We know D.C. Get our free newsletter to stay in the know.

The Goldberg’s New York Bagels set to open in Silver Spring is not the same Goldberg’s New York Bagels that wins all the awards in Baltimore. Well, it kinda is — and kinda isn’t.

Allow me to explain.

The Goldberg’s in Baltimore — you know, the one that’s won best bagel in Charm City numerous times — is owned by Stanley Drebin. The upcoming Goldberg’s in Silver Spring is owned by Dan Keleman, who also owns the Goldberg’s New York Bagels in Rockville at the Randolph Hills Center.

Confused yet? OK, here’s the common denominator: Both bagel men get their frozen dough from the same wholesaler in New Jersey. The dough is apparently based, Keleman tells Y&H this morning, on an Old World bagel recipe.

There’s more to the story here, but I’m afraid you’ll have to wait until next week’s Young & Hungry column to learn about it. In the meantime, you can read more about Keleman and his new Silver Spring bagel shop after the jump.

Keleman used to be a caterer and butcher in San Jose, Calif., before moving to the Washington area in 2000. “I felt the needs of the kosher butcher business were taken care of here,” Keleman says. So he turned to the bagel trade.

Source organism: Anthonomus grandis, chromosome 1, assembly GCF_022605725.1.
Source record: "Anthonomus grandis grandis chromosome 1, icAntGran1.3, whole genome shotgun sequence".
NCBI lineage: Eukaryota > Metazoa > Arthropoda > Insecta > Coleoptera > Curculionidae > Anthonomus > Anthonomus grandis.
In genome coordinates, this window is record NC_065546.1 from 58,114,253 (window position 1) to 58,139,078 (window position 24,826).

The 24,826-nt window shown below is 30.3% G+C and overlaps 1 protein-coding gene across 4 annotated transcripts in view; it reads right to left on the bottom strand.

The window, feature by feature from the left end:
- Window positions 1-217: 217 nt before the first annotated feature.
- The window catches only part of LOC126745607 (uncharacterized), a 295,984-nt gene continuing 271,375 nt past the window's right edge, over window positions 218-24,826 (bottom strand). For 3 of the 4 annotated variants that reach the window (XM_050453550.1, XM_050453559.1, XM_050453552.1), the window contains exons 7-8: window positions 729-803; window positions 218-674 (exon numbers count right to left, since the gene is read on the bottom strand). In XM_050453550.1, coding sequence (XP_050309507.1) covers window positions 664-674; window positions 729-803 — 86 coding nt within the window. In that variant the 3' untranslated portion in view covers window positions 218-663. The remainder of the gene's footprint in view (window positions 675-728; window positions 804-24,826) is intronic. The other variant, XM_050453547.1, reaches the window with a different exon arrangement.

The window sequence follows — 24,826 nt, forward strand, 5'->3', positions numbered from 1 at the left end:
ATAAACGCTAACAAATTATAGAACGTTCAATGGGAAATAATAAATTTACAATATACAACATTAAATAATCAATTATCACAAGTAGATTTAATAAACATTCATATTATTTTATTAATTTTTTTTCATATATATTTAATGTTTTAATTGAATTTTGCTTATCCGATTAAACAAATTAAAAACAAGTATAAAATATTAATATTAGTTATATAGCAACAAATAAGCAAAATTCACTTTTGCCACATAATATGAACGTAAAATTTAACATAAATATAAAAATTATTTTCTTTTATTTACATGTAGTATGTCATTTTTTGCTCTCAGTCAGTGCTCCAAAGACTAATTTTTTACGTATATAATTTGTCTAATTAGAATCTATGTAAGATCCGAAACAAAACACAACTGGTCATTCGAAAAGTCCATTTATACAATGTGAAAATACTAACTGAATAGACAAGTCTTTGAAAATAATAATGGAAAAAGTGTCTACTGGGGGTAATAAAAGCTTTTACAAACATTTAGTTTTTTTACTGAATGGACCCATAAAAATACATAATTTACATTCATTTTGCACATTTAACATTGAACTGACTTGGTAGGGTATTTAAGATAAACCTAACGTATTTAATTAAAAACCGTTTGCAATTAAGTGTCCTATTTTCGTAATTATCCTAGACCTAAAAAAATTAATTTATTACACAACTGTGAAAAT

Keleman opened the Rockville location of Goldberg’s New York Bagels in April 2005. You’ll never guess who Keleman’s mentor was in the bagel-making business. Yep: Stanley Drebin. They were briefly business partners, in fact.

Five years later, Keleman now is set to open his second Goldberg’s New York Bagels, which sounds like good news for the residents of Silver Spring. It’s located in the former Kirsten’s Cafe at 9328 Georgia Ave., and it will sell bagels by the half dozen and baker’s dozen, all of them kettle boiled and baked. The shop will also offer breakfast and lunch options, including egg omelet sandwiches and bagels with a wide variety of schmears and toppings.

 Keleman hopes to open the Silver Spring location by the end of the month. But as he notes, “Some things are not in my power — like permiting and motivating contractors.”

Reached by phone in Baltimore, Drebin offered this sentence: “He’s testing me.” He repeated the sentence about five times. He was referring to Keleman.